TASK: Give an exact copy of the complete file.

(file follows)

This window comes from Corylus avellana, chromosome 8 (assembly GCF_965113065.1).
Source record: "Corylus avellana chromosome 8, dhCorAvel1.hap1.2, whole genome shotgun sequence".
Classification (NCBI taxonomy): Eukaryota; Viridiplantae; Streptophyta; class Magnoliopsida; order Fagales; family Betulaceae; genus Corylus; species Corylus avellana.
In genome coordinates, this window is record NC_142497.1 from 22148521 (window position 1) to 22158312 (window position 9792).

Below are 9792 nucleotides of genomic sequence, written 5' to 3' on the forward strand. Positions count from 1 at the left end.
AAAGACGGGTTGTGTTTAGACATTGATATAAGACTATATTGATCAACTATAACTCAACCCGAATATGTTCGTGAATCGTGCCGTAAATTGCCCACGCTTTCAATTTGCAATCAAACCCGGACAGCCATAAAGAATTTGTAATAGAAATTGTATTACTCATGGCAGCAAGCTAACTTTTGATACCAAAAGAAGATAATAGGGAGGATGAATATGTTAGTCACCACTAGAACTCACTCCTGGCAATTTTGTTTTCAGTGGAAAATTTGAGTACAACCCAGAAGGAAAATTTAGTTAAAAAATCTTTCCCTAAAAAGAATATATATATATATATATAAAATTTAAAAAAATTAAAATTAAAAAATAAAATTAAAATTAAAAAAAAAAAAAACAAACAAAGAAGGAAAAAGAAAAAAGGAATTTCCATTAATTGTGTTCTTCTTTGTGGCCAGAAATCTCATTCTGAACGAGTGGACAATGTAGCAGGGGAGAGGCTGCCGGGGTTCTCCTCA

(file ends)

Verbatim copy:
This window comes from Corylus avellana, chromosome 8 (assembly GCF_965113065.1).
Source record: "Corylus avellana chromosome 8, dhCorAvel1.hap1.2, whole genome shotgun sequence".
Classification (NCBI taxonomy): Eukaryota; Viridiplantae; Streptophyta; class Magnoliopsida; order Fagales; family Betulaceae; genus Corylus; species Corylus avellana.
In genome coordinates, this window is record NC_142497.1 from 22148521 (window position 1) to 22158312 (window position 9792).

Below are 9792 nucleotides of genomic sequence, written 5' to 3' on the forward strand. Positions count from 1 at the left end.
AAAGACGGGTTGTGTTTAGACATTGATATAAGACTATATTGATCAACTATAACTCAACCCGAATATGTTCGTGAATCGTGCCGTAAATTGCCCACGCTTTCAATTTGCAATCAAACCCGGACAGCCATAAAGAATTTGTAATAGAAATTGTATTACTCATGGCAGCAAGCTAACTTTTGATACCAAAAGAAGATAATAGGGAGGATGAATATGTTAGTCACCACTAGAACTCACTCCTGGCAATTTTGTTTTCAGTGGAAAATTTGAGTACAACCCAGAAGGAAAATTTAGTTAAAAAATCTTTCCCTAAAAAGAATATATATATATATATATAAAATTTAAAAAAATTAAAATTAAAAAATAAAATTAAAATTAAAAAAAAAAAAAACAAACAAAGAAGGAAAAAGAAAAAAGGAATTTCCATTAATTGTGTTCTTCTTTGTGGCCAGAAATCTCATTCTGAACGAGTGGACAATGTAGCAGGGGAGAGGCTGCCGGGGTTCTCCTCA